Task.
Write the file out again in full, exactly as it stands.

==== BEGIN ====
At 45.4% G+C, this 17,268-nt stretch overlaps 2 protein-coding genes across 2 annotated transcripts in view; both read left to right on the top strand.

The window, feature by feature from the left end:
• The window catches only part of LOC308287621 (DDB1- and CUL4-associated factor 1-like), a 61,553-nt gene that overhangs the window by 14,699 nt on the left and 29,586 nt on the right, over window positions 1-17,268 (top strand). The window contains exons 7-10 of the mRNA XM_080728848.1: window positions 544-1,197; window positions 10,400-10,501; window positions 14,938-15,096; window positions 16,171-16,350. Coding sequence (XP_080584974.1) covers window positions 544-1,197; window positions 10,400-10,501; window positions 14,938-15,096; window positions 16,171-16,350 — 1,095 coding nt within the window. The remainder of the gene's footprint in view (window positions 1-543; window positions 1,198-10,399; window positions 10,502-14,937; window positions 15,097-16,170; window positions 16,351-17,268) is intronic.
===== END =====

At 45.4% G+C, this 17,268-nt stretch overlaps 2 protein-coding genes across 2 annotated transcripts in view; both read left to right on the top strand.

The window, feature by feature from the left end:
• The window catches only part of LOC308287621 (DDB1- and CUL4-associated factor 1-like), a 61,553-nt gene that overhangs the window by 14,699 nt on the left and 29,586 nt on the right, over window positions 1-17,268 (top strand). The window contains exons 7-10 of the mRNA XM_080728848.1: window positions 544-1,197; window positions 10,400-10,501; window positions 14,938-15,096; window positions 16,171-16,350. Coding sequence (XP_080584974.1) covers window positions 544-1,197; window positions 10,400-10,501; window positions 14,938-15,096; window positions 16,171-16,350 — 1,095 coding nt within the window. The remainder of the gene's footprint in view (window positions 1-543; window positions 1,198-10,399; window positions 10,502-14,937; window positions 15,097-16,170; window positions 16,351-17,268) is intronic.